Cinnamon trees belong to a large genus of some 250 species, most of which are aromatic. True Cinnamon is native to Sri Lanka, formerly known as Ceylon and the south-eastern coast of India, while the closely related Cassia is native to China. Cinnamon and Cassia are both small tropical evergreen trees that grow up to 20 – 30 feet tall, with aromatic bark and leaves. Young leaves employ a typical trick of tropical trees to make themselves look unappealing to predatory insects by assuming a limp, reddish appearance, as if wilting. Once they mature they perk up and darken to a deep green. The leaves are elongated ovate with a pointed tip, shiny and dark green on the upper surface, lighter below. The inconspicuous whitish flowers grow in panicles, which later develop into bluish berries. The bark is reddish brown and smooth.
Cinnamon (Dalchini) is a herb traditionally used by many ancient cultures. It is indicated for a variety of ailments including gastrointestinal problems, urinary infections, relieving symptoms of colds and flu and has remarkable anti-fungal and anti-bacterial properties. Some studies have shown that Cinnamon helps people with diabetes metabolise sugar better.
Soothe an upset stomach – Cinnamon extracts have been used medically to treat gastrointestinal problems and to help calm the stomach. Cinnamon is a carminative, an agent that helps break up intestinal gas that has traditionally been used to combat diarrhea and morning sickness.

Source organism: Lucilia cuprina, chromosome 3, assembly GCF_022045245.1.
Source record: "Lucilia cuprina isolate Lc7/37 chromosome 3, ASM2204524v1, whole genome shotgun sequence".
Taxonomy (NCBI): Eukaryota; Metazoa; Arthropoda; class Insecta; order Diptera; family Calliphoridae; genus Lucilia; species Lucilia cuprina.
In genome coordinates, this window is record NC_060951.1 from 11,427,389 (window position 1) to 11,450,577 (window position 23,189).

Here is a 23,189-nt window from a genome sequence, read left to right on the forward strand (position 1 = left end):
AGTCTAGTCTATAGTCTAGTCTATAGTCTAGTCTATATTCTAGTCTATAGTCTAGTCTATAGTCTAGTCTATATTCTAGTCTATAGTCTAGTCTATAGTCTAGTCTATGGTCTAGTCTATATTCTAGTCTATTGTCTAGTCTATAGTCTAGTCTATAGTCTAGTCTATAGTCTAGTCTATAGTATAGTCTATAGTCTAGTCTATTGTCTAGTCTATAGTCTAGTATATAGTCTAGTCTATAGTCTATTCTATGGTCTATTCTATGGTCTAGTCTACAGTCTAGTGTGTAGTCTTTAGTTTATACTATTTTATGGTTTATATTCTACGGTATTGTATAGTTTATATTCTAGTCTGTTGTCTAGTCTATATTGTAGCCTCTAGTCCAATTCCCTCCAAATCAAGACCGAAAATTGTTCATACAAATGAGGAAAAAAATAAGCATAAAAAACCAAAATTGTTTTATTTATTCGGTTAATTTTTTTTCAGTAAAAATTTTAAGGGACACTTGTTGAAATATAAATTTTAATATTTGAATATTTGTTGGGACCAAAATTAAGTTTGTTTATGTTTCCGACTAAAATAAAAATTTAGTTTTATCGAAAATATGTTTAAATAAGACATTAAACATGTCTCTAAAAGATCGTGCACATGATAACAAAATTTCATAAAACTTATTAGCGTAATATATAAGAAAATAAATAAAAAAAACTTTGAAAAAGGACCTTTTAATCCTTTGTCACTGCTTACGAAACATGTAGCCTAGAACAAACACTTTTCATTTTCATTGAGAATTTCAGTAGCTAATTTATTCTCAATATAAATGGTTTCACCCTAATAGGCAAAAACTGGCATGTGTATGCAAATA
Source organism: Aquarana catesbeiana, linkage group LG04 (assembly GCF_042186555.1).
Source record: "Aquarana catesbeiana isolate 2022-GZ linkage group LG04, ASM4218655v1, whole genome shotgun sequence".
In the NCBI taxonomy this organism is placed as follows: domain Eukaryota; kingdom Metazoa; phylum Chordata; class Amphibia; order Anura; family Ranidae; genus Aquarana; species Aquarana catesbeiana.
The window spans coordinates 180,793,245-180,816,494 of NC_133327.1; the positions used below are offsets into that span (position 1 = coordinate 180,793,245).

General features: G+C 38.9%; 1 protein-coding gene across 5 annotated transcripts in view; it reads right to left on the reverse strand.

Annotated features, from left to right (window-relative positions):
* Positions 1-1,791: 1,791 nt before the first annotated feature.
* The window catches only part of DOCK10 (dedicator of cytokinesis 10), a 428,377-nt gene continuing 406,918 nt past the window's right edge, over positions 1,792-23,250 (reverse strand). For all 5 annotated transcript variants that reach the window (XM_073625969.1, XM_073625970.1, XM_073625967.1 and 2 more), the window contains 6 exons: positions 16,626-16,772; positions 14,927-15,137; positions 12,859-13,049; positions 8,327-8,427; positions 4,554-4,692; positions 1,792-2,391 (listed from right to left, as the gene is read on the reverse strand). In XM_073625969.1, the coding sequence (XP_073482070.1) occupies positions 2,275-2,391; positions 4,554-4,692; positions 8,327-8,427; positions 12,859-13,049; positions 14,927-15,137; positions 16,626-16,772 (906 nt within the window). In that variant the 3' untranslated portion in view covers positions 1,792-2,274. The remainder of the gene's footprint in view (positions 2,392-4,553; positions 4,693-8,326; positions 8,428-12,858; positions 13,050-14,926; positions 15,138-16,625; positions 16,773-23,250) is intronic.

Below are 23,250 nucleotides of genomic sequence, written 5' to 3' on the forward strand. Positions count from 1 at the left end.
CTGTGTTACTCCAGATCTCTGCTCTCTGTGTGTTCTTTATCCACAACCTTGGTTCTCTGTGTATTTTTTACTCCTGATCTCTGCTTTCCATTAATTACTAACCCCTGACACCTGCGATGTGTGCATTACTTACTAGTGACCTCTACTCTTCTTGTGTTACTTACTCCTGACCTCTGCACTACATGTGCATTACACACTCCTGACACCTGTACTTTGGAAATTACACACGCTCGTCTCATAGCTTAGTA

Clear up urinary-tract infections – Cinnamon “suppresses completely” the cause of most urinary-tract infections (Escherichia coli bacteria) and the fungus responsible for vaginal yeast infections (Candida albicans).
Allow diabetics to use less insulin – Cinnamon helps people with diabetes metabolise sugar better. In adult-onset (Type II) diabetes, the pancreas produces insulin, but the body can’t use it efficiently to break down blood sugar.
Aid digestion – Cinnamon warms and stimulates the digestive system, useful in weak digestion, colic, griping, diarrhea, nausea and vomiting, wind and distension. The tannins have an astringent action, stemming bleeding in nosebleeds, heavy periods and resolving diarrhea and catarrhal congestion.
Relieve Pain – Cinnamon is considered a pain-killer due to its prostaglandin-inhibiting action.
Relieve Colds and Flu – cinnamon has been traditionally taken as a warming herb for “cold” conditions, often in combination with ginger (Zingiber officinale). The herb stimulates circulation, especially to the fingers and toes and has been used for arthritis. Cinnamon is also a traditional remedy for aching muscles and other symptoms of viral conditions such as colds and flu.